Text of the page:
There are some asset consultants who've tried to offer that at a smaller scale for family members and family offices, but there is definitely a bit of a gap between sort of retail and institutional where there's perhaps a bit of a lack of advice. There are some good ones who focus on it, mutual trusts, plenty of others actually, who do a good job, but each of them has a slightly different focus.
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We're starting to see some interesting business models emerge around intergenerational wealth transfer. And particularly within that sort of high-net-worth space, how advisers can help with the younger generations. Are you seeing much in that space that you think is interesting or inspiring?
Yes. We've been trying to cater for younger family members. PWN has, over the years ... And as we get older, it gets tricky. Younger teams do that. We're doing that. Some of the advice firms have done a good job. I think of bringing younger family members together, trying to engage with them.
I mean, if I could be really blunt, Matt, I think the fundamental problem is, who is paying for the advice, whether it's legal advice, camping advice. It's often the older person who is the owner. It's a bit like the estate planning conundrum. The person who makes the plans isn't there when the plans have to be enacted. So, it's often an older person that has the client adviser relationship. And so, the adviser is unsurprisingly having to respond to them.
Whereas if you think that next generation might have a very different set of preferences. I mean, good example, I had one recently. This is a third to fourth generation family. I remember just hearing a story about them.
The older generation actually have been very entrepreneurial, had lots of business investments. The younger generation didn't want to do that. They didn't want to be sitting on boards with these businesses. They had a whole different set of interests around philanthropy and impact investing, and actually venture capital. It's different.
The guy, the CEO at the time had been working for them for 20 years or something and saying he was trying to convince the older generation just to sell out everything and let the younger generation just reinvest completely from scratch. Again, I'm not sure if that's answering your question, I tend to ramble on about this. What have you seen?
We're seeing all sorts of different models at the moment. Education seems to be a key element that underpins. So, where possible, and as you said early on in the piece, not everyone is going to be interested in learning how to invest or to be involved in the family wealth in the next generation, but where they are, it starts with education.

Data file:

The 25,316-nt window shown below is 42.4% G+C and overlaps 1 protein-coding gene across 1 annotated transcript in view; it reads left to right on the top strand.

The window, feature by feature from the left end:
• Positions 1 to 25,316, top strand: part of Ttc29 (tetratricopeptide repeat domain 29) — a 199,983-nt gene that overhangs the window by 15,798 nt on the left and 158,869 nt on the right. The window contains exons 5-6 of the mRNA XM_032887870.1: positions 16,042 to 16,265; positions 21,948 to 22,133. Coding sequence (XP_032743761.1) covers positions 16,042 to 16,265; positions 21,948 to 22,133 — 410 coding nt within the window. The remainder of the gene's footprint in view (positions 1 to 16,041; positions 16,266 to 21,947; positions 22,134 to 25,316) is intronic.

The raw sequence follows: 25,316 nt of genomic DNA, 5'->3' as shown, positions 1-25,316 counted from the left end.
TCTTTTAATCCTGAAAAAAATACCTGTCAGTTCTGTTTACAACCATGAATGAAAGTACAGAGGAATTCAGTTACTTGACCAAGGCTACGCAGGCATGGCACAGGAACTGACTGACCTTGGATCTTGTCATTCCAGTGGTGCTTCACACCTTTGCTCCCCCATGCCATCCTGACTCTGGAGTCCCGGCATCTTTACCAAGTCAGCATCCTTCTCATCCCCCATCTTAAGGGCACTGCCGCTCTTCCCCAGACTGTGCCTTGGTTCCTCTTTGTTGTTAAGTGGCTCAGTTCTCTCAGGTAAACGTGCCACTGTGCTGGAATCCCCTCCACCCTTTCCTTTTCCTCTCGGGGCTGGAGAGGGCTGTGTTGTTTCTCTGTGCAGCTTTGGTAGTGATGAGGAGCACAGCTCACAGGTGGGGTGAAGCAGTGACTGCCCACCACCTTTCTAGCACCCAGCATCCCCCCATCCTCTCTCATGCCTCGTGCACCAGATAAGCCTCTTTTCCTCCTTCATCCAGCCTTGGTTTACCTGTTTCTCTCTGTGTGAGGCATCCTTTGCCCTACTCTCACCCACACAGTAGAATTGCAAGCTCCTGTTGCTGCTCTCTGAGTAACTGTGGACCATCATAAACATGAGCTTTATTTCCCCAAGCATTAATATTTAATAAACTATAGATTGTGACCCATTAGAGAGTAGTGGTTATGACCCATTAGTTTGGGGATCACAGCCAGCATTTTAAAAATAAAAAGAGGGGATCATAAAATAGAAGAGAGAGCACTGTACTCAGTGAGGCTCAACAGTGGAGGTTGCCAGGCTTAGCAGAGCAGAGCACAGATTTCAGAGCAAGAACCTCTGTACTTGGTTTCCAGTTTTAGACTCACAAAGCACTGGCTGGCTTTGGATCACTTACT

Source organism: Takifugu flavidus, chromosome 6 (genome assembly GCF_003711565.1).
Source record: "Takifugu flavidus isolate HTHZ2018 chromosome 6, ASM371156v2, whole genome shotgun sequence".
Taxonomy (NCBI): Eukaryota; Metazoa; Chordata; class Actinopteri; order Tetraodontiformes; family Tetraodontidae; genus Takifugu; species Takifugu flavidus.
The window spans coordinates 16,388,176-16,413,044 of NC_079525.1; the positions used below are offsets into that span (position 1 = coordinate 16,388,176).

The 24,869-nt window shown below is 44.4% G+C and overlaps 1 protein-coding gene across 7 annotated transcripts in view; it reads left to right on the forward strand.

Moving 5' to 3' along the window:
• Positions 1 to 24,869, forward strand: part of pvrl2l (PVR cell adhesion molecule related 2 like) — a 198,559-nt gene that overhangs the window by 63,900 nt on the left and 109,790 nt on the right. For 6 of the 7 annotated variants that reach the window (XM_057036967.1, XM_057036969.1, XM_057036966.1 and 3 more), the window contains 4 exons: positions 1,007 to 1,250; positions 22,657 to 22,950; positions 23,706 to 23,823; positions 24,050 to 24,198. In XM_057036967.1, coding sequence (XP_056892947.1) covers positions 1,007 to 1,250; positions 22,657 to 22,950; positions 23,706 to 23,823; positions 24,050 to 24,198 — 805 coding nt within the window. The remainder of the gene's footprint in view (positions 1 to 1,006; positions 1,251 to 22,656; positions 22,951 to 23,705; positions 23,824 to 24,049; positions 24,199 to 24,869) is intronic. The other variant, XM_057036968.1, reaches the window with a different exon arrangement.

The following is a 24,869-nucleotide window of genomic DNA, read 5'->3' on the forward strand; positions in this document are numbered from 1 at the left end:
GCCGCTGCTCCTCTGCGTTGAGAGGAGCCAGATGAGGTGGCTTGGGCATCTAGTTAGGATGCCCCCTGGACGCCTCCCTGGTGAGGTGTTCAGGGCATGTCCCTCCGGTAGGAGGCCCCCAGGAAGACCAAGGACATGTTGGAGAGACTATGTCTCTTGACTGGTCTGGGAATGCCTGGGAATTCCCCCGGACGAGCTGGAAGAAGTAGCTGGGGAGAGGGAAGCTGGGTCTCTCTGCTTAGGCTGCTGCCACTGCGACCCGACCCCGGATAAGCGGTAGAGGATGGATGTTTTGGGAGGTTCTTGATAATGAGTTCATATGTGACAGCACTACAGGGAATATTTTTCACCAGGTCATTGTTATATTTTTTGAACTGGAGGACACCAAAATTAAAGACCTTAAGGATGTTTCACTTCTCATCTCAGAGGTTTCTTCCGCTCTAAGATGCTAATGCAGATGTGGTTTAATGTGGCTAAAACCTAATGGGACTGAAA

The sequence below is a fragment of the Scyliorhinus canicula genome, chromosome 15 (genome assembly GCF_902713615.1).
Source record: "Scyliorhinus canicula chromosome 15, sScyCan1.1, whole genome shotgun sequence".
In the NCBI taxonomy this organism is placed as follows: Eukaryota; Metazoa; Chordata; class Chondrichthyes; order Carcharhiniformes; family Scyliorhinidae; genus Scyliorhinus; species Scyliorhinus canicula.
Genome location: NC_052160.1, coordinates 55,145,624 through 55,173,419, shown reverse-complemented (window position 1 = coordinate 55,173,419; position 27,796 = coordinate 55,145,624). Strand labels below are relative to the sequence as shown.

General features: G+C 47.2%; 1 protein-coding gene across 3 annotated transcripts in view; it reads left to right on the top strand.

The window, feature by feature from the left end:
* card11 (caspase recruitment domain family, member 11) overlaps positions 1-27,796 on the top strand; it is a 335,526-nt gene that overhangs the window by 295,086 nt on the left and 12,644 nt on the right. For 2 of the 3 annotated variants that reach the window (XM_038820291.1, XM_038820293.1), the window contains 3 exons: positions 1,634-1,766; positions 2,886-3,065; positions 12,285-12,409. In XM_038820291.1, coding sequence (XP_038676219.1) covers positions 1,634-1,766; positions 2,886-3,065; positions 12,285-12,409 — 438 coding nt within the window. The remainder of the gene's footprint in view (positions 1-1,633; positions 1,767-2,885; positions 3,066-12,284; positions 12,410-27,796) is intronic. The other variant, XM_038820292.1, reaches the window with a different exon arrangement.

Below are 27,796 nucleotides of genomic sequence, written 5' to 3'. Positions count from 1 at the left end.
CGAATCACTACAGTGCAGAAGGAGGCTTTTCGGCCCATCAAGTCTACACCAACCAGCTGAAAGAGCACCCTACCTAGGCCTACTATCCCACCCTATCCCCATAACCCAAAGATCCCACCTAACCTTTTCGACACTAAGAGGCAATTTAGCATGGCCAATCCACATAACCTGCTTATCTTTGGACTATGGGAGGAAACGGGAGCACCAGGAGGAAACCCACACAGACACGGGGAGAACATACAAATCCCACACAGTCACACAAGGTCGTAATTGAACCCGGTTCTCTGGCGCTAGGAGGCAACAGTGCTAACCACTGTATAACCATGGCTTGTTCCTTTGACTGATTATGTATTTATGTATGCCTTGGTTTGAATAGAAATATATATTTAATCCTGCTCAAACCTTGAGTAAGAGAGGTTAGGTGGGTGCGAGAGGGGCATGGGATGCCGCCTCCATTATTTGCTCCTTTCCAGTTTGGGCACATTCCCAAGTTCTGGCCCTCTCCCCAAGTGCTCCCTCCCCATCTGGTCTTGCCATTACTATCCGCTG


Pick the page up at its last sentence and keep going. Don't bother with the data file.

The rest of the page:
We're seeing some firms setting up sort of robo services to give them a taste of investing without necessarily having to worry about their compliance overheads that you touched on. It's going to be a huge focus, and we are now at a point where the Gen X and millennials are getting older and that wealth transfer is going to start coming through. So, it's an interesting area that I think firms operating in that space do need to think about and get their heads around.
Yeah. And PWN does quite a bit of educational oriented stuff, which is often attended by younger people and some others. I mean, again, mutual trust and the likes. I think they've been quite good at that. Yeah.
But finding new ways to educate. I think the days of sitting in a lecture for two and a half hours are probably behind us. So, it needs to be more interactive and immersive learning where possible.
Yes. I was just thinking the same thing. I mean, we found that with that younger group and that ... Look, I felt the same way. Having someone stand up and lecture for two or three hours is not necessarily what you want. You want to be able to learn in groups with your friends or with your peers and ask questions maybe if that older sort of wise person get responses. Maybe hear some short presentation from them, but you want to be able who interact and learn as a group as well.
Richard, we're going to run out of time any minute now, but before you go, you've had an interesting couple of years for a membership group. Obviously, you've had to run forums and events virtually like everyone else. How are your members feeling about the next 12 to 24 months? Is there a sense of optimism as the world reawakens?
Yes, I think so. Like with everyone, I think there's a sense of apprehension about what's going to happen next, whether that be in the business world, in investing, in their philanthropy. It's been an awful lot of ups and downs in that area and in the arts and climate change and all these different causes in the last two years as well. So, I think people are feeling a sense of apprehension, but I think there's a general feeling of optimism. Yes. Yeah. Opportunities ahead.
Excellent. No doubt you're looking forward to having that first face to face event and a dinner and a nice glass of red.
We are. And I think we've got one on in Melbourne tomorrow, or in a couple of days, Matt, which I think we might be at.
I look forward to it. Richard, as always, thank you for your insights. It's been a great chat and look forward to catching up soon.
Thank you, Matt. Thanks for doing the interview. Cheers. Bye.